12 January 2018

How to Handle the Unrelated People in Your Family Tree

Update: Family Tree Analyzer is now available for Mac.

They probably belong in your family tree, right? Those families with your name, from your town. You have every reason to believe they're related to you.

But you haven't found that connecting ancestor yet.

You've got these disconnected families floating in your family tree file. They sit there, waiting for you to find the connection.

How easily can you find those families you added long ago, so you can work on finding out more about them?

Here's a solution I hope you'll try.

A graphic like this helps you find disconnected people in your family tree.
Use an image to identify unattached
people in your family tree at a glance.

I've written three times in the past about a software program called Family Tree Analyzer. I was astonished when I discovered this free program. It does exactly what I'd been struggling to write a program to do. But it does it better than I could ever have done. And it does much more than my program ever would have done.

Get the latest version of the program at http://ftanalyzer.com. You may need to uninstall the previous version before you can install this one.

Here's the feature I want you to look at. First, export a current GEDCOM file from your family tree software. Then launch Family Tree Analyzer and use it to open the GEDCOM.

Click the second tab, labelled Individuals, to see a line for every person in your tree. Go all the way over to the Relation column and click it to sort your people by their relation to you.

You'll see:
  • Blood relations
  • Relations by marriage
  • Direct ancestors
  • People married to your direct blood relations
  • The root person (presumably you), and finally,
  • Unknown
Unknown: these are the people in your tree who are not attached to you—whether by accident or on purpose.

If you can print to a file, go ahead and print this relation-sorted view. You can refer to it again and again, taking advantage of the search function of the digital file you created. Don't print to paper! It's going to be a lot of pages. Mine is 1,358 pages.

Click back to the first tab in Family Tree Analyzer for a second—the one labelled Gedcom Stats. Beneath the "Loading file" messages you'll see how many of each type of relationship you have. My file says:

Direct Ancestors : 189
Blood Relations : 1456
Married to Blood or Direct Relation : 543
Related by Marriage : 12480
Unknown relation : 4959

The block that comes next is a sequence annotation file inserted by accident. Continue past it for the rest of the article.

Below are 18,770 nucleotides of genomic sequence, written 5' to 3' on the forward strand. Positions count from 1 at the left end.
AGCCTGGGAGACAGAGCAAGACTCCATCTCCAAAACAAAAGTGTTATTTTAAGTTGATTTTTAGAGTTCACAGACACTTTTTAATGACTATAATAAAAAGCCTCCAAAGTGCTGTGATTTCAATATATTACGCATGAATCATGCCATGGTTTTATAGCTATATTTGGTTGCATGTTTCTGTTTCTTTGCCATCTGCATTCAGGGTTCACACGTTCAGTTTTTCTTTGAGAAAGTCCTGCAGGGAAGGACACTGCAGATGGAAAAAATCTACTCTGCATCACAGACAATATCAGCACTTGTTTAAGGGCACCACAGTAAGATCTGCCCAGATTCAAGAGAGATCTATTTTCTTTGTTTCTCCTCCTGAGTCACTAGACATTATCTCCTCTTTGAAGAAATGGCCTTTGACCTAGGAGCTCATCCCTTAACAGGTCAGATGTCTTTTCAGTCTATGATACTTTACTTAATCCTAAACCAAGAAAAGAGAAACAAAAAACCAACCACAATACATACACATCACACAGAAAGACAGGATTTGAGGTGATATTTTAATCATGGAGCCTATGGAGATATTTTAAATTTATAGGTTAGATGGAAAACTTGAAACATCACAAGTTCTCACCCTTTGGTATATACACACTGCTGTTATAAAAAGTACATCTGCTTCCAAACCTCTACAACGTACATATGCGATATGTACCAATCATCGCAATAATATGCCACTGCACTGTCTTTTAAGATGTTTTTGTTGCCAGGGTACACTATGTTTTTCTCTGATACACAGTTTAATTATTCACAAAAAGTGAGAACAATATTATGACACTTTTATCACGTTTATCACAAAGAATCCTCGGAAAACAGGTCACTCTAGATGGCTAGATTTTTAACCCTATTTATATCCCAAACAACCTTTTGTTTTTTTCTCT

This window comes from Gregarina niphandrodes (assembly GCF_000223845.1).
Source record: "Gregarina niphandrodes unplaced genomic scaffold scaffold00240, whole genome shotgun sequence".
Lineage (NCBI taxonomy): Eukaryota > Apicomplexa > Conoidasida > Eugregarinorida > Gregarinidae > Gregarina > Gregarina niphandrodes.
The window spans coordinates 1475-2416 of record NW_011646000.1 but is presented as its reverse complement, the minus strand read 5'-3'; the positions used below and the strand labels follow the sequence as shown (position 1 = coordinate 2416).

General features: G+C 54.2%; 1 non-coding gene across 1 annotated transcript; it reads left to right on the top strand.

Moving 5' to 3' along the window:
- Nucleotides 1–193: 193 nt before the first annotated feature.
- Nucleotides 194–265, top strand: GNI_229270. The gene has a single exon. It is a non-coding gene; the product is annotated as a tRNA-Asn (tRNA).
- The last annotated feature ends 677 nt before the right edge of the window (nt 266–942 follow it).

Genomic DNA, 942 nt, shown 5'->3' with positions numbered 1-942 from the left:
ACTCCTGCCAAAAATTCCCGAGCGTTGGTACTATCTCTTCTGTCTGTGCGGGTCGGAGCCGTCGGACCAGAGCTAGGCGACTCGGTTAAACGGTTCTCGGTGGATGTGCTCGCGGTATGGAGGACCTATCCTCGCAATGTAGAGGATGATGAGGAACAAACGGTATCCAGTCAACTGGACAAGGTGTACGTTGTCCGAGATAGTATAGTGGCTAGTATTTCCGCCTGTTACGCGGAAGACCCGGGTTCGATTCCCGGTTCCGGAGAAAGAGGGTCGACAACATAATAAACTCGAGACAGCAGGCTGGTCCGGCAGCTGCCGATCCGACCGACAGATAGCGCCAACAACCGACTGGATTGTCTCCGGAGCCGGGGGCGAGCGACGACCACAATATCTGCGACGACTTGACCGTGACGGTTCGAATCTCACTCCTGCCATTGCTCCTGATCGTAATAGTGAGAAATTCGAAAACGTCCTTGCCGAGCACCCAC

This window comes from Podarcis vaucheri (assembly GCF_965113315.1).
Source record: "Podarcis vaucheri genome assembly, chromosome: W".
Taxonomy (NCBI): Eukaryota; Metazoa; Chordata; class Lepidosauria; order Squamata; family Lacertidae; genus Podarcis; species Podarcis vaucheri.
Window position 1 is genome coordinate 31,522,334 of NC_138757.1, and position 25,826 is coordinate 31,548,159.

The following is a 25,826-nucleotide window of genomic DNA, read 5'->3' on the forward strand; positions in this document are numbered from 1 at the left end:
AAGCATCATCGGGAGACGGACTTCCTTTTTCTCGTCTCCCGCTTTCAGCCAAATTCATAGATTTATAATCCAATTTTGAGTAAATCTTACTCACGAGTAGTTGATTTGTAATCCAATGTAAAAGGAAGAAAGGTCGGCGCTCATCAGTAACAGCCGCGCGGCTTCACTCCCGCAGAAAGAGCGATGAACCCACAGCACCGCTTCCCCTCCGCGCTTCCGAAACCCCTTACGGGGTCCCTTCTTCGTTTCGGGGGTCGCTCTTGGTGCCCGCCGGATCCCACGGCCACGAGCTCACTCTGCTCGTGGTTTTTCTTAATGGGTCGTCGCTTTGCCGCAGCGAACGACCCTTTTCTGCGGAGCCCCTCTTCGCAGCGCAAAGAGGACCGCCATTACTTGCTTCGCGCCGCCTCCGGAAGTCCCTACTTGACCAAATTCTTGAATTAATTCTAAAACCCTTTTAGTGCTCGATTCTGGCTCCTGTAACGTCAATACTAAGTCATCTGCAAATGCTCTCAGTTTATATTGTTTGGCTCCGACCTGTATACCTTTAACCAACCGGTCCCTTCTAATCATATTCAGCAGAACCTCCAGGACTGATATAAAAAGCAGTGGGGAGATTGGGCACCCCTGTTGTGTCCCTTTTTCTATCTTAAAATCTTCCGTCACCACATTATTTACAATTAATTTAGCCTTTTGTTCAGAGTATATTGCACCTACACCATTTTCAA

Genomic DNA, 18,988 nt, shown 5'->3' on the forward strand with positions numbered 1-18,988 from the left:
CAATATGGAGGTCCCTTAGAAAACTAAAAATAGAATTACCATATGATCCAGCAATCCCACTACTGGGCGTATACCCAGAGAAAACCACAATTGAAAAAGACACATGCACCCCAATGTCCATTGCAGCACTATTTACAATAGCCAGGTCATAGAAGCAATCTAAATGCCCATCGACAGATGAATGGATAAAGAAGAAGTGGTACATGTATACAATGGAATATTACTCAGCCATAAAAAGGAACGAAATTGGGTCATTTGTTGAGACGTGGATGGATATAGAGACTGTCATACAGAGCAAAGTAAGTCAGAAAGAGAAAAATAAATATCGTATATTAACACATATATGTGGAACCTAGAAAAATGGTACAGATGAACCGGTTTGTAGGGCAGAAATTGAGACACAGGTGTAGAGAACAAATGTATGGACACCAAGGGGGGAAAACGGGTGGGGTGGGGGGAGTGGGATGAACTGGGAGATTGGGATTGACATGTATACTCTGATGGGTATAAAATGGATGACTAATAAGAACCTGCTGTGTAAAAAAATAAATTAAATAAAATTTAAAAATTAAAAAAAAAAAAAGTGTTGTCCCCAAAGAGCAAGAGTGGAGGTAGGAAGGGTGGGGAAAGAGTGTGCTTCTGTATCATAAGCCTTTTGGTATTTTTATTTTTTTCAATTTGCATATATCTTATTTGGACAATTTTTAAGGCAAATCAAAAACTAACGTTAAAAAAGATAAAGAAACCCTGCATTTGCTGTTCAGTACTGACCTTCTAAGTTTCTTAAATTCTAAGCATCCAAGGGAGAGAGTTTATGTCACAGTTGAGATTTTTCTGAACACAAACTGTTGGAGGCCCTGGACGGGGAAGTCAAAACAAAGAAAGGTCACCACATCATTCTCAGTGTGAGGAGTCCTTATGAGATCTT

That last number, 4,959 unknown relations, comes as a big shock to me. That's a lot! How many families have I collected on speculation? Further inspection shows me that very distant, convoluted relations are labelled Unknown. That includes the father-in-law of a cousin of my sister-in-law.

Now you've got the list of unrelated people. This next tip came from someone else, but I can't remember who. I wrote it in a notebook which makes me think I saw it on a YouTube genealogy video. And I subscribe only to Ancestry.com's Crista Cowan, so this tip may belong to her.

Here it is: Create a graphic image (or borrow mine from this article) that says something like "No Relation". Attach this image to each person on your list of unknown relations who is truly unconnected to you. Make it their profile picture.

Now the unrelated people will be easy to spot. Better yet, in Family Tree Maker I can select that image from my tree's media collection and see a list of who it is attached to.

The goal now is to focus on these unrelated families. Do the legwork. Find out all you can about them, keeping an eye open for that missing link to you.

After some research, you may decide to remove some unrelated people from your family tree. Or they may become relatives.

And one day, you may find that your "No Relation" people are no more!


  1. I use Family Tree Maker. I created a fact for "unrelated individual" and then I colored all those individuals and saved the list. I update the list regularly by running the filter and coloring the new individuals. This way I always know which individuals are on NOT YET my blood relatives and I don't run the risk of mistaking individuals especially since the first names are so often the same.

    1. Very clever! That's an excellent approach. I'm about to have a 3-day weekend during which I plan to get all the disconnected people tagged.

  2. NOTE: I'm examining my list of individuals in my tree sorted by relationship. It turns out that complex relationships are being labelled as UNKNOWN by Family Tree Analyzer. One such complex relationship is "mother-in-law of 1st cousin of husband of" me. So, go through your list and find and label those who really are unrelated to you.

  3. Another way to find those unrelated people in your family tree, if you have Family Tree Maker, is the kinship report.

  4. You said.... After some research, you may decide to remove some unrelated people from your family tree....... but I would think they need to be "somewhere" so they don't end up back on the tree as maybe's..... I have a file called "not blood".

    1. That's a really good point. I do keep a folder of documents for "possible relatives". I do think I'd prefer to keep families in my tree with my big blue NO RELATIONSHIP ESTABLISHED image attached to them.

  5. I had recently had been thinking about creating a spreadsheet to analyze my family tree. Thank you for introducing me to this tool, you've made my life a whole lot easier!